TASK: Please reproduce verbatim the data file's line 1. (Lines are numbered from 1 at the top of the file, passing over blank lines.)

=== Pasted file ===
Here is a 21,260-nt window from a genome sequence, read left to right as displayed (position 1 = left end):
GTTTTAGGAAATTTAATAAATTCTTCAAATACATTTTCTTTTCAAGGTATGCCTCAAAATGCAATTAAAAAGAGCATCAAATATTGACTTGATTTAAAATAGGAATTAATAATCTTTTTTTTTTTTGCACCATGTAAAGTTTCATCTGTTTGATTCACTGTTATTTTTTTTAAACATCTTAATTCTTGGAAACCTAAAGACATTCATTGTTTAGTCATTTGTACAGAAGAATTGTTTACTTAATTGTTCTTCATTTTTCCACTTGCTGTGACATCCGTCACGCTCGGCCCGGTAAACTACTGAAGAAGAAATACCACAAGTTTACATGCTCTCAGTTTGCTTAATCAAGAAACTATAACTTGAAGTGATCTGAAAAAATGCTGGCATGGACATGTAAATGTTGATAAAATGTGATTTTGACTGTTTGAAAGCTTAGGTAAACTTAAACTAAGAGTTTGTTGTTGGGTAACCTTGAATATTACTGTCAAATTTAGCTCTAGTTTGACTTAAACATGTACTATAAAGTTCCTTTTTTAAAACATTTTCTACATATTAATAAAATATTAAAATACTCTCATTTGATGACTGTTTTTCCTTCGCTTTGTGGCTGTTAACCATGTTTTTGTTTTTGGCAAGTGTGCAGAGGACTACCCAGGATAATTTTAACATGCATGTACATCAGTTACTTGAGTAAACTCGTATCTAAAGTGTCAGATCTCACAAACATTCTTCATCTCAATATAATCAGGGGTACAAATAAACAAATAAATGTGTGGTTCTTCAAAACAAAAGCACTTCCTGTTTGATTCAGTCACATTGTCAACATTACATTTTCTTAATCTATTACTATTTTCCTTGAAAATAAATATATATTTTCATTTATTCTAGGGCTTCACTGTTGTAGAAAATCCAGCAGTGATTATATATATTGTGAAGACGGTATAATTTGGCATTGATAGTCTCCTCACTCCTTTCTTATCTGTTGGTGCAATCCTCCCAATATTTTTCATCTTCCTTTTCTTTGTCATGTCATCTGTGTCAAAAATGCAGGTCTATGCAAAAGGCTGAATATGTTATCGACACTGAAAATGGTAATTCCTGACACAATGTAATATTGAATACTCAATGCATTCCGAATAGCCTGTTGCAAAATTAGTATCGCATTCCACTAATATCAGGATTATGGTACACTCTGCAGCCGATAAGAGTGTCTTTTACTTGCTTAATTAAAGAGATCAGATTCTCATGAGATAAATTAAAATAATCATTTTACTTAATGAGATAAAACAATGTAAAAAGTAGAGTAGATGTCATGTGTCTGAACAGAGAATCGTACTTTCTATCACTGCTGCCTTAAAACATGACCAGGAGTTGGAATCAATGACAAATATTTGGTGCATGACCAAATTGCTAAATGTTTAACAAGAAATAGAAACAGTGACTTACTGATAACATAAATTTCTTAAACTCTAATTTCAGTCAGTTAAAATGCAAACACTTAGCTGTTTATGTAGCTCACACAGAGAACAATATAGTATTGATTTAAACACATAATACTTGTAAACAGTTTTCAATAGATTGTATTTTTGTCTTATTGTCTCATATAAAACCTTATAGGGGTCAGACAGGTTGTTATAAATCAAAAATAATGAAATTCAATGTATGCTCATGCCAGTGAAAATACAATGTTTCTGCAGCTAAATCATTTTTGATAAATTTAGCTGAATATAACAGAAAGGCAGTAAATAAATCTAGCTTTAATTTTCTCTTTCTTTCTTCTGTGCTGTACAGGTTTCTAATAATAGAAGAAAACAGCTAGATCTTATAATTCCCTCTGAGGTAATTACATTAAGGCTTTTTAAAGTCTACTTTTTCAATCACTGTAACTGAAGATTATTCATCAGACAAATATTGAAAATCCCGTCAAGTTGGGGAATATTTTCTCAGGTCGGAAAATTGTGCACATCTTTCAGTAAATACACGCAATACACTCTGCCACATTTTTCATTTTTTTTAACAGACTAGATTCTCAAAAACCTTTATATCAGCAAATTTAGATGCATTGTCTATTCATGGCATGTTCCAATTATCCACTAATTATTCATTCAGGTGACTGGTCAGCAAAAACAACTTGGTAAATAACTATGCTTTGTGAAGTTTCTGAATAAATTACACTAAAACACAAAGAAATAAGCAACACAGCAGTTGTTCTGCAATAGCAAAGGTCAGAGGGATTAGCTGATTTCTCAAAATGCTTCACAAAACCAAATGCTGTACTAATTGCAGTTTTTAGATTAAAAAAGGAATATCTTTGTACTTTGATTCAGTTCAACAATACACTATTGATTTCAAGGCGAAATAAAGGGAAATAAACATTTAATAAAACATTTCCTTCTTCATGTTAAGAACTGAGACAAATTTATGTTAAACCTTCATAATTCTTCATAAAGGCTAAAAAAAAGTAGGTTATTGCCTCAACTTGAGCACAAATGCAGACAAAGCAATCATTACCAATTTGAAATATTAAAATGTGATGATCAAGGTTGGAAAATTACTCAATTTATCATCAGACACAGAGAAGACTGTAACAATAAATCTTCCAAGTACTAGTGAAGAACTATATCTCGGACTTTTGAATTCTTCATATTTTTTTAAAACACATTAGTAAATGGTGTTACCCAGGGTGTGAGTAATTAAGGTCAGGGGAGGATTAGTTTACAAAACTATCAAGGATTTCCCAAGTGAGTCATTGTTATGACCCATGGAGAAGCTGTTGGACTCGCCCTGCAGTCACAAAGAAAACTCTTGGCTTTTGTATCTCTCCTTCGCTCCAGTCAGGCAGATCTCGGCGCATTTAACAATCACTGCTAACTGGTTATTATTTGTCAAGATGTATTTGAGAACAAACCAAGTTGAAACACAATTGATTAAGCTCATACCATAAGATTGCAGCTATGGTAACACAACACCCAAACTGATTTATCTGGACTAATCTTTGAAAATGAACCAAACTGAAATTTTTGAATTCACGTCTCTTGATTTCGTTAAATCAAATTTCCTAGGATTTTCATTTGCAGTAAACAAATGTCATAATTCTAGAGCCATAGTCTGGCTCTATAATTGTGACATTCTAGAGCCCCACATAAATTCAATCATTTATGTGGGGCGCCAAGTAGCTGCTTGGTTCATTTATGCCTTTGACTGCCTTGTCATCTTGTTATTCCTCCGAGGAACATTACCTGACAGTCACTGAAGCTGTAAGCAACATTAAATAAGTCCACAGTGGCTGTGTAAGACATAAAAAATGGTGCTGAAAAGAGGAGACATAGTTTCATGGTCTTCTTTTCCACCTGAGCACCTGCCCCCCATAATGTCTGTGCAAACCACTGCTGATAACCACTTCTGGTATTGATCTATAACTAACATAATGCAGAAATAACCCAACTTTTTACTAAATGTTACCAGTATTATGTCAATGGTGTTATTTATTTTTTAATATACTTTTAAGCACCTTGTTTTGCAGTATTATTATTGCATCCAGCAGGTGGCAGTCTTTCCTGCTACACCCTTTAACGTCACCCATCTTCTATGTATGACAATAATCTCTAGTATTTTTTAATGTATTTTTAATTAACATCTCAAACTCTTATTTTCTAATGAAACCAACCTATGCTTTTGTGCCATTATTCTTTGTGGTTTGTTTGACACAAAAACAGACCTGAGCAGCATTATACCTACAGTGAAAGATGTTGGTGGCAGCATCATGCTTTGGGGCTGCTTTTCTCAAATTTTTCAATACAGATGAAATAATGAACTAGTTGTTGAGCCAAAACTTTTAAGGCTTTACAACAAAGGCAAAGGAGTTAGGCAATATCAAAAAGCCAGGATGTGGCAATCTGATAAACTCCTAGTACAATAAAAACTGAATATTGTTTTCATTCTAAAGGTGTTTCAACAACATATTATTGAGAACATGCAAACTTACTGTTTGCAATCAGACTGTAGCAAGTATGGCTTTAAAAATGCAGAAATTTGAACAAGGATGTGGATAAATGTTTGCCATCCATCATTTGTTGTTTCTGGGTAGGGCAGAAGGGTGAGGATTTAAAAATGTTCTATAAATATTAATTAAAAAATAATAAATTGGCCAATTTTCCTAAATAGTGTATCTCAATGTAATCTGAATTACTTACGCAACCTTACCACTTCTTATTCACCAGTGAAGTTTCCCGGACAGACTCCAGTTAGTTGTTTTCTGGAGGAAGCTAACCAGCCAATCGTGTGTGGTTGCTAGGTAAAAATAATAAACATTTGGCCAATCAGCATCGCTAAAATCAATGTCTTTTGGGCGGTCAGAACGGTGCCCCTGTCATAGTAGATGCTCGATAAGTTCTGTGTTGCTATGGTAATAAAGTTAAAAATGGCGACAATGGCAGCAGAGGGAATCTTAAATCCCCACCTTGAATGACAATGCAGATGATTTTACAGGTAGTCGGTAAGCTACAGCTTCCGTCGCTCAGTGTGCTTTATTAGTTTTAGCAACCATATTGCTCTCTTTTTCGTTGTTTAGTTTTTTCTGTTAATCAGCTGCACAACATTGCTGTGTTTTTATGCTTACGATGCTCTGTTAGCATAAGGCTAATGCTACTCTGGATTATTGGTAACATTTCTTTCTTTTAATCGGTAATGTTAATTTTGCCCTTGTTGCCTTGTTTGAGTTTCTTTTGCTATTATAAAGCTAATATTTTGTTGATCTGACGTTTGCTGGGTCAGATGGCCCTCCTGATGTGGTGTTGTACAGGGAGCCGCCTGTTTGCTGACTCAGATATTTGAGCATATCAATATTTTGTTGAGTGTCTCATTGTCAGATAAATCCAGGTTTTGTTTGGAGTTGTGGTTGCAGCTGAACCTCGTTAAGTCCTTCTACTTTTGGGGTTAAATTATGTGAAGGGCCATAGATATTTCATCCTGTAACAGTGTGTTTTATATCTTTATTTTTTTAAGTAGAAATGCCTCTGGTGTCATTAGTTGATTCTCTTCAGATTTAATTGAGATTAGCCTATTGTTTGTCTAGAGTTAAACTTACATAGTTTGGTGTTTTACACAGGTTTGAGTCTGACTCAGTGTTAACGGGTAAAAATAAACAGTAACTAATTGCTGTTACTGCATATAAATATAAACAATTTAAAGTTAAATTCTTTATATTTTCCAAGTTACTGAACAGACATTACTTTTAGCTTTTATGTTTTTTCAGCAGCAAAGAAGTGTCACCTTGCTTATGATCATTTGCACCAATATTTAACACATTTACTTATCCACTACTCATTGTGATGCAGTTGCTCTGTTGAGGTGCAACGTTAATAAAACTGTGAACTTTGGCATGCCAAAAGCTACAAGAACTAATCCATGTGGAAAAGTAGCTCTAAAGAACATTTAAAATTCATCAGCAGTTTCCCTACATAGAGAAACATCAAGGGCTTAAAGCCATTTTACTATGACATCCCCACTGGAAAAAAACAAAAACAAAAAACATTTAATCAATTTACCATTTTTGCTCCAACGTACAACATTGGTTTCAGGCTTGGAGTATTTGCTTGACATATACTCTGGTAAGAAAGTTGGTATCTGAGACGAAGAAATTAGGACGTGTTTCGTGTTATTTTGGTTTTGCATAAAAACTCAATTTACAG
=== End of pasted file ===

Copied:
Here is a 21,260-nt window from a genome sequence, read left to right as displayed (position 1 = left end):